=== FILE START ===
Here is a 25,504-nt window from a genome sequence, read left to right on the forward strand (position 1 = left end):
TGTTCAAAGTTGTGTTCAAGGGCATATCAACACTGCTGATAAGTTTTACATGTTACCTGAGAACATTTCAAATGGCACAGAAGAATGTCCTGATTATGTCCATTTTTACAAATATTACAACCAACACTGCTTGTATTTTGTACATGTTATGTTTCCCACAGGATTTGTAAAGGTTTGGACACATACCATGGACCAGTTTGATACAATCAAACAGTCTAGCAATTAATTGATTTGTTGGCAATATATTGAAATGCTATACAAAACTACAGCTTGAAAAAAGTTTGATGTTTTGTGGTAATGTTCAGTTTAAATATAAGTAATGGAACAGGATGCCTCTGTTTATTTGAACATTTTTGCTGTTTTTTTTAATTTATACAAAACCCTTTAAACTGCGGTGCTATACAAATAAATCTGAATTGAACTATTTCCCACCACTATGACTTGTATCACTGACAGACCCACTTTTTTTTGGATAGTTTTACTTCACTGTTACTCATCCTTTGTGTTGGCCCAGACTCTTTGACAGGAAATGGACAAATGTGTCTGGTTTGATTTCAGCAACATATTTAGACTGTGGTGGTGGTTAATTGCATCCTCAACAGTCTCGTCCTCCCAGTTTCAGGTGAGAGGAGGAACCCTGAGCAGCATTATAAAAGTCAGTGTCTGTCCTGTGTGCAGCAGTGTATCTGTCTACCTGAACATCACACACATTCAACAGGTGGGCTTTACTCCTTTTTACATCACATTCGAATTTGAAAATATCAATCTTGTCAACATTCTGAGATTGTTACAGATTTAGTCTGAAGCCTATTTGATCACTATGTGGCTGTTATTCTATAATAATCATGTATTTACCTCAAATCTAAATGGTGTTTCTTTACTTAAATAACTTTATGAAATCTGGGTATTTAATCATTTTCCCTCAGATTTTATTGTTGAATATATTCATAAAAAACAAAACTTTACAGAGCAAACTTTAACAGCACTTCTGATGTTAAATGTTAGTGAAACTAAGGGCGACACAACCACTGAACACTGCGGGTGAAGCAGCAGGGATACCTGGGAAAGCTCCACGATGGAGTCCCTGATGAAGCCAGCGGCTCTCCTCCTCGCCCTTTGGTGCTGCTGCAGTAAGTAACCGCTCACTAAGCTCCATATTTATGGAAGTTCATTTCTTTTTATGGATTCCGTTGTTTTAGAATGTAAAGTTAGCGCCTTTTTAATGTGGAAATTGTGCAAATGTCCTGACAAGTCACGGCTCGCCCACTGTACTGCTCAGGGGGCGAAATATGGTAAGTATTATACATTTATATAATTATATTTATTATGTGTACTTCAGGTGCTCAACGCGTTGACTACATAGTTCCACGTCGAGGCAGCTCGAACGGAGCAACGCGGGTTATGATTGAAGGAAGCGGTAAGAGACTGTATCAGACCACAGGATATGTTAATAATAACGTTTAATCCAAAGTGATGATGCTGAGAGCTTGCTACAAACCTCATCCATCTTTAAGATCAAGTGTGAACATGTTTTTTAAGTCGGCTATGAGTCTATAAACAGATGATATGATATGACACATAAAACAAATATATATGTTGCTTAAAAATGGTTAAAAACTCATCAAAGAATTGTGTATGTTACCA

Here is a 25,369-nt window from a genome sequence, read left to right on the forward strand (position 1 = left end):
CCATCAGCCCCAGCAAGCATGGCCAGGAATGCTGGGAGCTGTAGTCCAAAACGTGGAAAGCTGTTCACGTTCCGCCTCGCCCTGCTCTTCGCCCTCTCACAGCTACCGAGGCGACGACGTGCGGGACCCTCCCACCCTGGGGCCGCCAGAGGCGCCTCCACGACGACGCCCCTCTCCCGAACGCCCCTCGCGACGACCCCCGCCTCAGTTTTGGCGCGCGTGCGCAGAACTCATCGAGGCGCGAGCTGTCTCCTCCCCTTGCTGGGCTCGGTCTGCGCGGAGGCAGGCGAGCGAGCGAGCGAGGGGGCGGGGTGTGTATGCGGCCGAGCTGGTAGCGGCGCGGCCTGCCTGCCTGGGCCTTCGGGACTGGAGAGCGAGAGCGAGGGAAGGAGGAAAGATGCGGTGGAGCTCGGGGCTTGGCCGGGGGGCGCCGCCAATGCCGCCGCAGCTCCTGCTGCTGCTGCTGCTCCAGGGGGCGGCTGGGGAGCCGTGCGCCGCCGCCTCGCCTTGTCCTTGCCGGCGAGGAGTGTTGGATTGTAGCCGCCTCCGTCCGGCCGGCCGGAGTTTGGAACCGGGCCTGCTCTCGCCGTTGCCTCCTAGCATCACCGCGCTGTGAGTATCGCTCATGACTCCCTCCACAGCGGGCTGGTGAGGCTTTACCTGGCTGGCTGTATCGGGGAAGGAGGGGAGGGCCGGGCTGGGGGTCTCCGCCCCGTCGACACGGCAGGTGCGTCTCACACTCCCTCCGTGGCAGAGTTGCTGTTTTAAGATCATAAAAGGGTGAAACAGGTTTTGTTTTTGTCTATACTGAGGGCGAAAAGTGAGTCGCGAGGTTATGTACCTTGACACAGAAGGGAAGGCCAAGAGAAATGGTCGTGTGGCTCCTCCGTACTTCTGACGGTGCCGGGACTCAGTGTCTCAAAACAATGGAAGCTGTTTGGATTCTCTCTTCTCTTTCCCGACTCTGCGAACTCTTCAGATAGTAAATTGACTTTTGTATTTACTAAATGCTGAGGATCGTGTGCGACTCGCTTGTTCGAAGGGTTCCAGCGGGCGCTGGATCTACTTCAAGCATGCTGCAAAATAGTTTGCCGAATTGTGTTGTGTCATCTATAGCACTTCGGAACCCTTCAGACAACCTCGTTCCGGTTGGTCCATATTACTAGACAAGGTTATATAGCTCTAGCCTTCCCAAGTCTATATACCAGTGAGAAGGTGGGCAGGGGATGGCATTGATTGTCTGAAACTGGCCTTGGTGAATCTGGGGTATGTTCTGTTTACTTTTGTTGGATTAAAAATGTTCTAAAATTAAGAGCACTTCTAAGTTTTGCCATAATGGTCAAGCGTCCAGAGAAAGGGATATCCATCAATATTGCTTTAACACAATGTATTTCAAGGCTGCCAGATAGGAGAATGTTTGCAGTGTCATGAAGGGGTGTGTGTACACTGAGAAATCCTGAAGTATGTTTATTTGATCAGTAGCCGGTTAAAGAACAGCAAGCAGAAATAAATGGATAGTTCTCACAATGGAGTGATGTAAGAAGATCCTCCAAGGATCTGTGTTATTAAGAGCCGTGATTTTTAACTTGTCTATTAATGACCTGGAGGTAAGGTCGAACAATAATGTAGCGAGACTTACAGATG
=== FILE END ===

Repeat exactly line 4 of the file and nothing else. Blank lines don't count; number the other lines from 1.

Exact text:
CCATCAGCCCCAGCAAGCATGGCCAGGAATGCTGGGAGCTGTAGTCCAAAACGTGGAAAGCTGTTCACGTTCCGCCTCGCCCTGCTCTTCGCCCTCTCACAGCTACCGAGGCGACGACGTGCGGGACCCTCCCACCCTGGGGCCGCCAGAGGCGCCTCCACGACGACGCCCCTCTCCCGAACGCCCCTCGCGACGACCCCCGCCTCAGTTTTGGCGCGCGTGCGCAGAACTCATCGAGGCGCGAGCTGTCTCCTCCCCTTGCTGGGCTCGGTCTGCGCGGAGGCAGGCGAGCGAGCGAGCGAGGGGGCGGGGTGTGTATGCGGCCGAGCTGGTAGCGGCGCGGCCTGCCTGCCTGGGCCTTCGGGACTGGAGAGCGAGAGCGAGGGAAGGAGGAAAGATGCGGTGGAGCTCGGGGCTTGGCCGGGGGGCGCCGCCAATGCCGCCGCAGCTCCTGCTGCTGCTGCTGCTCCAGGGGGCGGCTGGGGAGCCGTGCGCCGCCGCCTCGCCTTGTCCTTGCCGGCGAGGAGTGTTGGATTGTAGCCGCCTCCGTCCGGCCGGCCGGAGTTTGGAACCGGGCCTGCTCTCGCCGTTGCCTCCTAGCATCACCGCGCTGTGAGTATCGCTCATGACTCCCTCCACAGCGGGCTGGTGAGGCTTTACCTGGCTGGCTGTATCGGGGAAGGAGGGGAGGGCCGGGCTGGGGGTCTCCGCCCCGTCGACACGGCAGGTGCGTCTCACACTCCCTCCGTGGCAGAGTTGCTGTTTTAAGATCATAAAAGGGTGAAACAGGTTTTGTTTTTGTCTATACTGAGGGCGAAAAGTGAGTCGCGAGGTTATGTACCTTGACACAGAAGGGAAGGCCAAGAGAAATGGTCGTGTGGCTCCTCCGTACTTCTGACGGTGCCGGGACTCAGTGTCTCAAAACAATGGAAGCTGTTTGGATTCTCTCTTCTCTTTCCCGACTCTGCGAACTCTTCAGATAGTAAATTGACTTTTGTATTTACTAAATGCTGAGGATCGTGTGCGACTCGCTTGTTCGAAGGGTTCCAGCGGGCGCTGGATCTACTTCAAGCATGCTGCAAAATAGTTTGCCGAATTGTGTTGTGTCATCTATAGCACTTCGGAACCCTTCAGACAACCTCGTTCCGGTTGGTCCATATTACTAGACAAGGTTATATAGCTCTAGCCTTCCCAAGTCTATATACCAGTGAGAAGGTGGGCAGGGGATGGCATTGATTGTCTGAAACTGGCCTTGGTGAATCTGGGGTATGTTCTGTTTACTTTTGTTGGATTAAAAATGTTCTAAAATTAAGAGCACTTCTAAGTTTTGCCATAATGGTCAAGCGTCCAGAGAAAGGGATATCCATCAATATTGCTTTAACACAATGTATTTCAAGGCTGCCAGATAGGAGAATGTTTGCAGTGTCATGAAGGGGTGTGTGTACACTGAGAAATCCTGAAGTATGTTTATTTGATCAGTAGCCGGTTAAAGAACAGCAAGCAGAAATAAATGGATAGTTCTCACAATGGAGTGATGTAAGAAGATCCTCCAAGGATCTGTGTTATTAAGAGCCGTGATTTTTAACTTGTCTATTAATGACCTGGAGGTAAGGTCGAACAATAATGTAGCGAGACTTACAGATG